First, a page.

Only about a third of those in the U.S. with HIV are getting treated says the Centers for Disease Control.
In addition, large numbers, some 240,000 of the 1.2 million in the U.S. with HIV, are unaware that they have the virus.
Awareness of infection and early treatment, doctors say, is essential to reducing new infections and eventually eliminating the illness. In a speech to the National Institute of Health Secretary of State Hillary Clinton recently called for efforts to create an "AIDS-free generation."
Clinton in Burma at the Busan High-Level Forum on Aid Effectiveness said assistance to poverty-stricken populations around the world with HIV should be a worldwide national security priority.
The new Centers for Disease Control data suggests there is much cause for concern on this score in the U.S.
In raw numbers, 28 percent of HIV carriers not receiving treatment means that "about 850,000 Americans do not have the virus controlled," Dr. Thomas Frieden said during a media teleconference," according to NPR.
A high percentage of those not receiving treatment are young Black and Latino men.
Receiving anti-retroviral drugs is key not only to better health but also preventing new infections. "There's new hope today for stopping HIV in the U.S.," according to the Centers for Disease Control.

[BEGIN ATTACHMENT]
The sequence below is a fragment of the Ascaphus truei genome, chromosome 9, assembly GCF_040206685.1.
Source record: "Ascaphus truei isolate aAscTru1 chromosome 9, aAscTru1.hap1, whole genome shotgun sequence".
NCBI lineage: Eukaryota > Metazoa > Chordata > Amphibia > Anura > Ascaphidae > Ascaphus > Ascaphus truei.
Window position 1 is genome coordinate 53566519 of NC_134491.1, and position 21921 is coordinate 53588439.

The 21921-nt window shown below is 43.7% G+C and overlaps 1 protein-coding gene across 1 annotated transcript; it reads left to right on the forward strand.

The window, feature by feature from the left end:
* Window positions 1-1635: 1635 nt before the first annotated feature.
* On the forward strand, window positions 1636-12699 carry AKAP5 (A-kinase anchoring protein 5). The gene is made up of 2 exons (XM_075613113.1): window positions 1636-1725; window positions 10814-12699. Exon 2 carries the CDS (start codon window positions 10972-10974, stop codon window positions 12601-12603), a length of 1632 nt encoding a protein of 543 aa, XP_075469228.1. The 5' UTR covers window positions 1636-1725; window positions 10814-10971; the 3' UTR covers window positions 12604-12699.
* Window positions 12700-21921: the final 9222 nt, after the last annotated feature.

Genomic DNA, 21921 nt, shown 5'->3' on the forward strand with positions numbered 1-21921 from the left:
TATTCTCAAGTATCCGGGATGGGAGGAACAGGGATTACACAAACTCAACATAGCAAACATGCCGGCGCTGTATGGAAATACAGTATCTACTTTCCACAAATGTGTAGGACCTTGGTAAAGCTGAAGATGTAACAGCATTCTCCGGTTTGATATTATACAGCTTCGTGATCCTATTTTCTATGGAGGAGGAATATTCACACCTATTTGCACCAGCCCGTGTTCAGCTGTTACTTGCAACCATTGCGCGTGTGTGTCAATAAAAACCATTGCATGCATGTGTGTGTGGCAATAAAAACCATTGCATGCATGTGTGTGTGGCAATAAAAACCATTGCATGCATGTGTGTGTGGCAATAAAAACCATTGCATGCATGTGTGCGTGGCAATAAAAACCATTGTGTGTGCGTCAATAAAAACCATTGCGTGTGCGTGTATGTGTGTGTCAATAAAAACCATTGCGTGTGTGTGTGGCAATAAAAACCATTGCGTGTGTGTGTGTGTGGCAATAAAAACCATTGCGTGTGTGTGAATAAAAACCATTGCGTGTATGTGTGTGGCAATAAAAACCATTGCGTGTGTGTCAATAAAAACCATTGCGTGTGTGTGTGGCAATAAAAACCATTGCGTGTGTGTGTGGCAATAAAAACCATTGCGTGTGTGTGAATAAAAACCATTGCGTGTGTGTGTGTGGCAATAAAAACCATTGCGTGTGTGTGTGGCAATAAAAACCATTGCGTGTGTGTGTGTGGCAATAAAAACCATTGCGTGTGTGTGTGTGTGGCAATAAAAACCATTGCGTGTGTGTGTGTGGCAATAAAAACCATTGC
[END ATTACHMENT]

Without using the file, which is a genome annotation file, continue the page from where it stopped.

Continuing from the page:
"Medicines (antiretroviral therapy or ART) can lower the level of virus in the body. ART helps people with HIV live longer, healthier lives and also lowers the chances of passing HIV on to others."
According to NRP receiving anti-retrovirals "makes treated people much less likely to infect others - 96 percent less likely." A study last spring produced these encouraging results.
The new data suggests the urgent need for stepped up efforts to provide treatment for those most in need. Today "young Black men who have sex with men are the only group in the United States who are currently experiencing an increase in new HIV infections," says the CDC's Kevin Fenton. A quarter of all new infections are among teen-aged African Americans.
The American Academy of Pediatrics has called for routine testing of teenagers.